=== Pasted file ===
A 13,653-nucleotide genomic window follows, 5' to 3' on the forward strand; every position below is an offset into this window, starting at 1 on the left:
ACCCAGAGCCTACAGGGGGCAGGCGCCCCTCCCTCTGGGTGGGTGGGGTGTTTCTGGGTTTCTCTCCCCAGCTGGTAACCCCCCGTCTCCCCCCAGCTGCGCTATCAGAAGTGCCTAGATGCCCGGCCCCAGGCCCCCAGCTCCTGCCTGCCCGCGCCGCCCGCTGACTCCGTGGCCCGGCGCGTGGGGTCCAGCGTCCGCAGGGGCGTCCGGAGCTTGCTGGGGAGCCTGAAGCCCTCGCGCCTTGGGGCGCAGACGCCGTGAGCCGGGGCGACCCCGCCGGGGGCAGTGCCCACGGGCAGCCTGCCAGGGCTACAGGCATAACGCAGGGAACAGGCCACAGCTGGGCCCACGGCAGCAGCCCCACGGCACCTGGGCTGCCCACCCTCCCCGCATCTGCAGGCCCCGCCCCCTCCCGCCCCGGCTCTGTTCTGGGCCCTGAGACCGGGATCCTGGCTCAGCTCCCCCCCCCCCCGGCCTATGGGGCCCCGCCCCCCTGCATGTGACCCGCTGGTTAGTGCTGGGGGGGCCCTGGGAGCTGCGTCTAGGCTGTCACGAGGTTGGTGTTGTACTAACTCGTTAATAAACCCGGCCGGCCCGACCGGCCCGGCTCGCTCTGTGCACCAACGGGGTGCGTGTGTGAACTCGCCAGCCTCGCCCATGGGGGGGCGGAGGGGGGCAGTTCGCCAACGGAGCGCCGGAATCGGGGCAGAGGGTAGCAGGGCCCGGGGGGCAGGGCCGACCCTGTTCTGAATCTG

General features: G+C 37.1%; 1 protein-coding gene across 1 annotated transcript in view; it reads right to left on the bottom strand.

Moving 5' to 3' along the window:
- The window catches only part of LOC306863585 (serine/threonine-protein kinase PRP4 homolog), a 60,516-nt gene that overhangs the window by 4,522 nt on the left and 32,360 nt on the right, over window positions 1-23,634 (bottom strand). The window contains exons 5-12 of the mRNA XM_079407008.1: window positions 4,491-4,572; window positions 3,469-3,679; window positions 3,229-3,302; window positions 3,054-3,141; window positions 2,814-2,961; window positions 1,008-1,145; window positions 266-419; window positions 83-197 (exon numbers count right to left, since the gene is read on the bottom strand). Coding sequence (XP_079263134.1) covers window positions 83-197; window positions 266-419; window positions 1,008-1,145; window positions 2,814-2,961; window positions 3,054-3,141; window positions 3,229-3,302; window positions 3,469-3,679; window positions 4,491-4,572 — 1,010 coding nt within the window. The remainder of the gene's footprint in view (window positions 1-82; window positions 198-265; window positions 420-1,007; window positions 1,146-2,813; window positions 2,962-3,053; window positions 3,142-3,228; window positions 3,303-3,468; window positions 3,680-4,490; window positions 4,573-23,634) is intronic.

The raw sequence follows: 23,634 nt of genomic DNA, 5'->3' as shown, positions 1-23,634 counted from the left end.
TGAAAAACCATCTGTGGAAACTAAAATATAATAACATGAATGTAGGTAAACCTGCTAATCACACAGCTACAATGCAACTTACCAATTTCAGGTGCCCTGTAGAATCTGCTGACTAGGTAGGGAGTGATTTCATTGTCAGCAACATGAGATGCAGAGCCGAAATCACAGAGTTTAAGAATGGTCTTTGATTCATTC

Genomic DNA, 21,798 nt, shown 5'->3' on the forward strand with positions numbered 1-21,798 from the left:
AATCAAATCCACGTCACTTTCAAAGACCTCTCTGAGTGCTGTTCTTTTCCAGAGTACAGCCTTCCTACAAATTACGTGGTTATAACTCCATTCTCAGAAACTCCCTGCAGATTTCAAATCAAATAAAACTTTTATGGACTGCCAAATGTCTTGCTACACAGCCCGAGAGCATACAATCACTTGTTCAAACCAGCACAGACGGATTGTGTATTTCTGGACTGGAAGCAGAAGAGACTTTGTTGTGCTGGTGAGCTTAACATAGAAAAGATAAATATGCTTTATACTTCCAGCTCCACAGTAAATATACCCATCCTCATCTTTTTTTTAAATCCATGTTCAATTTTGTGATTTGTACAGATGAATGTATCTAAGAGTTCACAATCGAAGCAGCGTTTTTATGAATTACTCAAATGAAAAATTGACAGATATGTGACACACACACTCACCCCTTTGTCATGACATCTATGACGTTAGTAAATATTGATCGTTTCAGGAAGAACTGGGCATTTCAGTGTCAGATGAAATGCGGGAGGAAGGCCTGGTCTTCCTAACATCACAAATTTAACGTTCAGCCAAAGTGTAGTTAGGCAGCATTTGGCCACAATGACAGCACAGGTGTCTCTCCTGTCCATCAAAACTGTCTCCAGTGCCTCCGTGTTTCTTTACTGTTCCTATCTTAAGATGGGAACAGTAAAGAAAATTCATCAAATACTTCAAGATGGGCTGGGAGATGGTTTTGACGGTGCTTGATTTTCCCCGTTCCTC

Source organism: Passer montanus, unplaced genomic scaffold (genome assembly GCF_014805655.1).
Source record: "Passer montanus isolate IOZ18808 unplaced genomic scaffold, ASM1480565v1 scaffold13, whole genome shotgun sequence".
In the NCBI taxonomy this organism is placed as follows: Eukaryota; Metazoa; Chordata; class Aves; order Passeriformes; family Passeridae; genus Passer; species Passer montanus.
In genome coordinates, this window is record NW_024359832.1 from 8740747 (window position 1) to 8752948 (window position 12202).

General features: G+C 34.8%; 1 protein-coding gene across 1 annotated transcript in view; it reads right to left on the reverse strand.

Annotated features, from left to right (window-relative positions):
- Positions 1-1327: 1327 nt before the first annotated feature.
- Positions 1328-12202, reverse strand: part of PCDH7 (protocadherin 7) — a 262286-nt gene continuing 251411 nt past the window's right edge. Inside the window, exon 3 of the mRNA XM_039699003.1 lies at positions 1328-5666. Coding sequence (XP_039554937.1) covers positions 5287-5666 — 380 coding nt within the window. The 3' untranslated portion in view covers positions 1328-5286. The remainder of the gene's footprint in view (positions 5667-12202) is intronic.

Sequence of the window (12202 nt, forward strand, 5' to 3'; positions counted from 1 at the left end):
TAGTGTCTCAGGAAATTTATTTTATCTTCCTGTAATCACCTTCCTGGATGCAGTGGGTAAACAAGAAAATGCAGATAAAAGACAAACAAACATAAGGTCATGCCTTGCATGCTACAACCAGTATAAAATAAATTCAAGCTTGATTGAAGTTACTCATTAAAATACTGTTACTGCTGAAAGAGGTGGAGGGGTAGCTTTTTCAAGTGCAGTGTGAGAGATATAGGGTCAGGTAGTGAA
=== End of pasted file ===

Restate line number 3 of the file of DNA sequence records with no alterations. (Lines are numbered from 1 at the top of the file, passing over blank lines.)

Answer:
General features: G+C 37.1%; 1 protein-coding gene across 1 annotated transcript in view; it reads right to left on the bottom strand.